An ad executive (Weaver) impersonates an archeology professor (Westheimer) to avoid a situation with an obsessed former lover. She enlists the help of a hapless archeologist (Depardieu) who... See full summary »
A 10 year old gifted boy wants to be a jazz pianist much to the chagrin of his more classical oriented piano instructor. With his mother's help, he is an underage regular at a local ... See full summary »
Vietnam veteran Leon Barlow is struggling as a writer, and his personal life isn't much better. His unsympathetic ex-wife Marilyn doesn't approve of his visits with his two children, and he... See full summary »
Jeffrey, a young gay man in New York, decides that sex is too much and decided to become celibate. He immediately meets the man of his dreams and must decide whether or not love is worth ... See full summary »
Michael T. Weiss,
Beautiful, sophisticated women are all over Oscar Grubman. He is sensitive and compassionate, speaks French fluently, is passionate about Voltaire, and thinks the feature that tells the most about a woman is her hands. On the train home from Chauncey Academy for the Thanksgiving weekend, Oscar confides in his best friend that he has plans for this vacation--he will win the heart of his true love. But there is one major problem--Oscar's true love is his stepmother Eve. Oscar is certain that he could be a better mate to Eve than his work-obsessed father. He fails to win Eve's heart and is consequently dejected. Oscar's path to his true love is further crossed by Diane, Eve's best friend who, one night while wearing Eve's borrowed perfumed scarf, offers him temporary comfort in an unconventional tryst. For Diane, Oscar fills a void in her life. For Oscar, Diane is somewhat of a distraction, as his continued pursuit of Eve leads to an unexpected resolution. Written by
Sujit R. Varma
The café where the three ladies meet and Diane introduces Oscar to her friends was also the location where director Gary Winick arranged a meeting with Sigourney Weaver before production, to play the part of Eve. After Weaver spoke to the restaurant owner, they agreed to let them use it in the film. See more »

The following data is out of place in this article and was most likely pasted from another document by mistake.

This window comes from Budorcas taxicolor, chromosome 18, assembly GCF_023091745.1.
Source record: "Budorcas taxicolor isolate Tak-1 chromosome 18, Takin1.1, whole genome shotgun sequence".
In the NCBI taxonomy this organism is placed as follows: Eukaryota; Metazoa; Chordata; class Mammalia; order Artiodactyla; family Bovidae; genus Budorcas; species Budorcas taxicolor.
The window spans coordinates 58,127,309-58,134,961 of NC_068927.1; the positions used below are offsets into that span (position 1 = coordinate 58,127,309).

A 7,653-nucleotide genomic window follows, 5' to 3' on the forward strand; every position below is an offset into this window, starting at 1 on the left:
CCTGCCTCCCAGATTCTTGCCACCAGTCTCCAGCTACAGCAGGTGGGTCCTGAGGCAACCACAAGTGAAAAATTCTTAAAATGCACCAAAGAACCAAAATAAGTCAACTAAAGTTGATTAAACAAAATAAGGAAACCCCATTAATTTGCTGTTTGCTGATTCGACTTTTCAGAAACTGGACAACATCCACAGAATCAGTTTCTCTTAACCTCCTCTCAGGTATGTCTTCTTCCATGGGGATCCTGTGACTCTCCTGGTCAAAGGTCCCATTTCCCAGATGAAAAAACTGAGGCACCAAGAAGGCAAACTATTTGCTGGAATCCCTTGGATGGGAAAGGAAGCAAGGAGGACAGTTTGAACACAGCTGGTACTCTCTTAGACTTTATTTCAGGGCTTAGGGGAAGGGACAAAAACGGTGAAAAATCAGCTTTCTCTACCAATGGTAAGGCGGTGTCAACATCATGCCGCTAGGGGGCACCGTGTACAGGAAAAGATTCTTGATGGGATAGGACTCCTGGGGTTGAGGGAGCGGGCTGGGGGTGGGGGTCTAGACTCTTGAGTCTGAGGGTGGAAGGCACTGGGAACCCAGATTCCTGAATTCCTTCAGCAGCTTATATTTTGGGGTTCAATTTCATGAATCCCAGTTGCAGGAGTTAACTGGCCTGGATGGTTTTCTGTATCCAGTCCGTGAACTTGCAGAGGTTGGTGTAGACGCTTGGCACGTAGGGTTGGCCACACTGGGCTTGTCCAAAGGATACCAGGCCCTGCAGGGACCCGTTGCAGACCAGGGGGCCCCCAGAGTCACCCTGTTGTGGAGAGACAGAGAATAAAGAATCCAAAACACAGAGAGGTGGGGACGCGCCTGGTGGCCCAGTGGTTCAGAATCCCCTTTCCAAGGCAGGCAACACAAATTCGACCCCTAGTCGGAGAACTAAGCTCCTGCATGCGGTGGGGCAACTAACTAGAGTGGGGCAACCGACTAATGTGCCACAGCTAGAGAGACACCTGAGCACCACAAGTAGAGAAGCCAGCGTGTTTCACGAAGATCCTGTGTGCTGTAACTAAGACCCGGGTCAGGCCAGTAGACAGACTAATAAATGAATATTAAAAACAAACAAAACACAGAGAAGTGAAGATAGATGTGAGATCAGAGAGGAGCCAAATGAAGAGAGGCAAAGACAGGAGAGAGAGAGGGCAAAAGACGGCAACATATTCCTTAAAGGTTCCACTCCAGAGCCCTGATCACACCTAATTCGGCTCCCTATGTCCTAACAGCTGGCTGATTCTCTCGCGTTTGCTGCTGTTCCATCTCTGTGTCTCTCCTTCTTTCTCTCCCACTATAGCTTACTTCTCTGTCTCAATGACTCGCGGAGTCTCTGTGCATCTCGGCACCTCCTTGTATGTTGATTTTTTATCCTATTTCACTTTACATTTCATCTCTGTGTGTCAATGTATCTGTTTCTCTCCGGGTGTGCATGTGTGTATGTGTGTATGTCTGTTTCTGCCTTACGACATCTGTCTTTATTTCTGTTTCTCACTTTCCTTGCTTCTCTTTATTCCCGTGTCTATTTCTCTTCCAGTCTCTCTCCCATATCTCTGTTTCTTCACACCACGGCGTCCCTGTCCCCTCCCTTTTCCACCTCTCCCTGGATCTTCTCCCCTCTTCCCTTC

When Oscar and Charlie are riding in the car, the scenery outside Charlie's window moves twice as fast as the scenery outside Oscar's window. See more »
I don't think I can give an intellectual critique of this movie, because I reacted to it in a very emotional way: I loved it. I laughed all the way through. The thing that struck me so funny wasn't the dialogue so much as the facial expressions of the performers (though I did laugh every time Bebe Neuwirth opened her mouth.) The look on Charlie's face when he finds out Oscar is in love with his stepmother, the amused look on Diane's face as she watches Oscar panic during dinner at the French restaurant...I could go on.
Also, John Ritter performs the funniest choke take I have ever seen, during the aforementioned French restaurant scene. In short, I enjoyed this movie immensely and have already recommended it to all of my friends.
Finally, in response to the person who found the Voltaire quotes pretentious: I agree, but I think that was the point. After all, a 15 year old who reads Voltaire and thinks girls his age are beneath him is pretty damn pretentious himself.
11 of 15 people found this review helpful.
Was this review helpful to you?